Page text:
Oh my aching back! If you’re like 80 percent of American adults, you’ve probably suffered from, will suffer from, or maybe even currently suffer from lower back pain that keeps you out of work, affects your ability to do many daily chores, and/or interferes with your sleep. Here are self-care tips.
It’s spring! Some of us in the northern states may be coming off a season of shoveling snow, digging cars out of snowbanks, and (maybe) hauling firewood with a nagging ache in the back, just as the season for lawn and garden work, not to mention spring cleaning, begins.
Or for some of us, a stabbing pain seems to have come out of nowhere, as we bend over to pick something up from the floor or twisted around in a chair to switch on a light, and it hurts so much we can barely stand.
I once interviewed an orthopedic surgeon who said a near-majority of otherwise healthy patients he saw in his surgical practice suffered back pain or back injuries that could have been prevented with a few simple precautions. But he’d abandoned his surgical practice, frustrated that so few took his self-care advice, which involved learning to lift, stand, and sit correctly, as well as regularly doing a few stomach-and-back-strengthening exercises.
If your back hurts beyond what a day or two of rest and ice don’t seem to alleviate, see your doctor to rule out a serious medical problem. But if he/she suggests various prevention and self-care tips, save yourself a world of future hurt and comply.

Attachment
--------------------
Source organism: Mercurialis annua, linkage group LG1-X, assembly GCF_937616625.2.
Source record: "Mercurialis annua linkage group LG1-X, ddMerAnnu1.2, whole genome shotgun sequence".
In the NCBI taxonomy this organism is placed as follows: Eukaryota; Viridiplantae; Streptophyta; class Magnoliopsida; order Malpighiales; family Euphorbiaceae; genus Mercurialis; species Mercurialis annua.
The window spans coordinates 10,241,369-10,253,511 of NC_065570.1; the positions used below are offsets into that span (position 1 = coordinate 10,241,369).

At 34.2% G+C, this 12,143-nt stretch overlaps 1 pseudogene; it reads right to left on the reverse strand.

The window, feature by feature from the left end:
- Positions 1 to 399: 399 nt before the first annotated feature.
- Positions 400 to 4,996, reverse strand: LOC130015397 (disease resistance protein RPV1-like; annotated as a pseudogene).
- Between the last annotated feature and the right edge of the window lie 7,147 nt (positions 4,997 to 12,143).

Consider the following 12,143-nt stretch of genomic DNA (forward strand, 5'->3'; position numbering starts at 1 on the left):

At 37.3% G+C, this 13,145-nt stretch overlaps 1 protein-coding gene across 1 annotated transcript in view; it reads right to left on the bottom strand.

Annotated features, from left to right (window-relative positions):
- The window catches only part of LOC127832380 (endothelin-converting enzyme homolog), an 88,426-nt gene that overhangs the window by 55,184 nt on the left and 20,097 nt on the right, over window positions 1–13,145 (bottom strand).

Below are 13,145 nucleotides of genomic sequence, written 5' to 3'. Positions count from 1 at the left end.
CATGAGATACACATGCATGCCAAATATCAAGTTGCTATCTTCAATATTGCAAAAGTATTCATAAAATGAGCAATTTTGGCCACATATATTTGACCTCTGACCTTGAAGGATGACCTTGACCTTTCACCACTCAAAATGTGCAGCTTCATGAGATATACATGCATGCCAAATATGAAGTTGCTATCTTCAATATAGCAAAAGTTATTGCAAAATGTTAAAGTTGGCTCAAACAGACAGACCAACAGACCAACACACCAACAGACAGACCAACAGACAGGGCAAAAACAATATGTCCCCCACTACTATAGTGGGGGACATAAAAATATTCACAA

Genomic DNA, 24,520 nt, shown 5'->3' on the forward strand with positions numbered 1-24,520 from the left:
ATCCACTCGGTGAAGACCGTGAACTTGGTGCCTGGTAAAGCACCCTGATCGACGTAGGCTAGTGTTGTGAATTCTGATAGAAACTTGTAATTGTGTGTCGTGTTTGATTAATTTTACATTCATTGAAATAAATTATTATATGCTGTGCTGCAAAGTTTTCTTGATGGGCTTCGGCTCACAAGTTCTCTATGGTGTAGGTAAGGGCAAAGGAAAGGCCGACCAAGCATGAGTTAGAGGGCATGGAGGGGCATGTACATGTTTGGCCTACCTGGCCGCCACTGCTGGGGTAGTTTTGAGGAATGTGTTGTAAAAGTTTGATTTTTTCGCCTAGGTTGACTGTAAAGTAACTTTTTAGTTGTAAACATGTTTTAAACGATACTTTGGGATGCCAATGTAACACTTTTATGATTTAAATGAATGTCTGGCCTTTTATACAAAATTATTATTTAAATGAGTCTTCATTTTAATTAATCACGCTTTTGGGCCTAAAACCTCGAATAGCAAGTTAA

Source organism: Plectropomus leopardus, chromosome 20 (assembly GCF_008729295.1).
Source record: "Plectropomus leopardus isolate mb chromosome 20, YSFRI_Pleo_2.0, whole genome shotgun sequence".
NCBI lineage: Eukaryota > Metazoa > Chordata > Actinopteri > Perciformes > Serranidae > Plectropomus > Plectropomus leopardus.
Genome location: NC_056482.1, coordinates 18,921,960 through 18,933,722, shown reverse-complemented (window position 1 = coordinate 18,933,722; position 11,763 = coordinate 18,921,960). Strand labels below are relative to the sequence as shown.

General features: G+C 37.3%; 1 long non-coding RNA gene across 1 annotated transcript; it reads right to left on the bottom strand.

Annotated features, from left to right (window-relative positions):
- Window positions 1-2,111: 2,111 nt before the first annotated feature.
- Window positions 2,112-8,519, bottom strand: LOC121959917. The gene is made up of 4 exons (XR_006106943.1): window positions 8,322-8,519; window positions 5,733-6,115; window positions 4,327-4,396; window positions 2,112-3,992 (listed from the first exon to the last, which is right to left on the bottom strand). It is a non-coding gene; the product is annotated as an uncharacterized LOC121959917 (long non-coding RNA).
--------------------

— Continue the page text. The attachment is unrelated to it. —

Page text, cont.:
Yes, I know you’ve heard it all before, but now’s the time to listen.
Sorry for the outlinks below; each is concise and useful, but contains too much text to summarize briefly in a blog post:
- Learn to lift correctly. Safe lifting techniques from the federal Occupational Health and Safety Administration. (Scroll down to see the essential info.) ”One sure way to risk injuring the back is to lift heavy or bulky loads improperly or unassisted…. Never be afraid to ask for help with loads that you know you cannot lift safely…. The back can be damaged quickly but can take a long time to heal.”
- Do exercises to prevent lower back pain. Exercises to both stretch and strengthen the body’s core. Photos show different levels of difficulty that allow you to ease into each exercise.
- How to sit and stand when coping with lower back pain. Good advice for sitting, driving, and standing to reduce your recovery time when you’re already suffering from back pain.
- Shovel safely. The advice for shoveling snow safely applies as well to shoveling compost (or forking mulch hay, digging/shoveling soil for raised beds, etc. This garden safety flyer is really good! Addresses the knees as well as the back.)
- Relieve back pain with yoga. If you like yoga for exercise, Harvard Health has some good advice for performing the exercises in a way that protects and strengthens your back.
Need to go to the doctor? Understand how pain. Here is advice on how to talk to your doctor about pain.